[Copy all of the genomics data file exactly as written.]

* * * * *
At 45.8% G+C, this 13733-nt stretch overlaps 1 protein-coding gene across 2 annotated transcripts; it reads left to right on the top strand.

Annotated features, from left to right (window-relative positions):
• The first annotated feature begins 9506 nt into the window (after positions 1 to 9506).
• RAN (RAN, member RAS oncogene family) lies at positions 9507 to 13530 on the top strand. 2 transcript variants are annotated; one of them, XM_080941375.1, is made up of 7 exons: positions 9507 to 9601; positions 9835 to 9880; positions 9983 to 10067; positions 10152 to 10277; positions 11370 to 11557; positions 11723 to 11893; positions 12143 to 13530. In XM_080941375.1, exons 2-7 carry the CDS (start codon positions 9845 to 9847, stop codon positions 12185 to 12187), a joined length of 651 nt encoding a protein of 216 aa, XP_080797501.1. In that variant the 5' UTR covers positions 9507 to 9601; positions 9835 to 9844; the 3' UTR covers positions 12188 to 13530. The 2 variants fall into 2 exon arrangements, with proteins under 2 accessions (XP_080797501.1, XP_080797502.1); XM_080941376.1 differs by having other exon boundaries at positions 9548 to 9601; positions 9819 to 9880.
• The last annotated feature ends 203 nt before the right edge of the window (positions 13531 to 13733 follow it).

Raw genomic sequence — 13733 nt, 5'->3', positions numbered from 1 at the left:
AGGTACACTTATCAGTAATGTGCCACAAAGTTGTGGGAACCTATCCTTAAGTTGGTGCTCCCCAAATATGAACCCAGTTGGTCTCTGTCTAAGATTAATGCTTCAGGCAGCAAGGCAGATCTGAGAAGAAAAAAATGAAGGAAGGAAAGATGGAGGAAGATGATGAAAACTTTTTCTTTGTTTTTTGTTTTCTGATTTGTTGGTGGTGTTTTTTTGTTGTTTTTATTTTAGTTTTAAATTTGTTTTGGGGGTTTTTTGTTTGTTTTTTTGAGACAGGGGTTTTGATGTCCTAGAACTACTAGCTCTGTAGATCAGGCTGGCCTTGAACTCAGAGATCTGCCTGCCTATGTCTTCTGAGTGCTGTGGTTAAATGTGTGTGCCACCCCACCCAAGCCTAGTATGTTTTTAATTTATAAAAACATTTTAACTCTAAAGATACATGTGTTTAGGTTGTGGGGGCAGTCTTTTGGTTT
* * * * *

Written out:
At 45.8% G+C, this 13733-nt stretch overlaps 1 protein-coding gene across 2 annotated transcripts; it reads left to right on the top strand.

Annotated features, from left to right (window-relative positions):
• The first annotated feature begins 9506 nt into the window (after positions 1 to 9506).
• RAN (RAN, member RAS oncogene family) lies at positions 9507 to 13530 on the top strand. 2 transcript variants are annotated; one of them, XM_080941375.1, is made up of 7 exons: positions 9507 to 9601; positions 9835 to 9880; positions 9983 to 10067; positions 10152 to 10277; positions 11370 to 11557; positions 11723 to 11893; positions 12143 to 13530. In XM_080941375.1, exons 2-7 carry the CDS (start codon positions 9845 to 9847, stop codon positions 12185 to 12187), a joined length of 651 nt encoding a protein of 216 aa, XP_080797501.1. In that variant the 5' UTR covers positions 9507 to 9601; positions 9835 to 9844; the 3' UTR covers positions 12188 to 13530. The 2 variants fall into 2 exon arrangements, with proteins under 2 accessions (XP_080797501.1, XP_080797502.1); XM_080941376.1 differs by having other exon boundaries at positions 9548 to 9601; positions 9819 to 9880.
• The last annotated feature ends 203 nt before the right edge of the window (positions 13531 to 13733 follow it).

Raw genomic sequence — 13733 nt, 5'->3', positions numbered from 1 at the left:
AGGTACACTTATCAGTAATGTGCCACAAAGTTGTGGGAACCTATCCTTAAGTTGGTGCTCCCCAAATATGAACCCAGTTGGTCTCTGTCTAAGATTAATGCTTCAGGCAGCAAGGCAGATCTGAGAAGAAAAAAATGAAGGAAGGAAAGATGGAGGAAGATGATGAAAACTTTTTCTTTGTTTTTTGTTTTCTGATTTGTTGGTGGTGTTTTTTTGTTGTTTTTATTTTAGTTTTAAATTTGTTTTGGGGGTTTTTTGTTTGTTTTTTTGAGACAGGGGTTTTGATGTCCTAGAACTACTAGCTCTGTAGATCAGGCTGGCCTTGAACTCAGAGATCTGCCTGCCTATGTCTTCTGAGTGCTGTGGTTAAATGTGTGTGCCACCCCACCCAAGCCTAGTATGTTTTTAATTTATAAAAACATTTTAACTCTAAAGATACATGTGTTTAGGTTGTGGGGGCAGTCTTTTGGTTT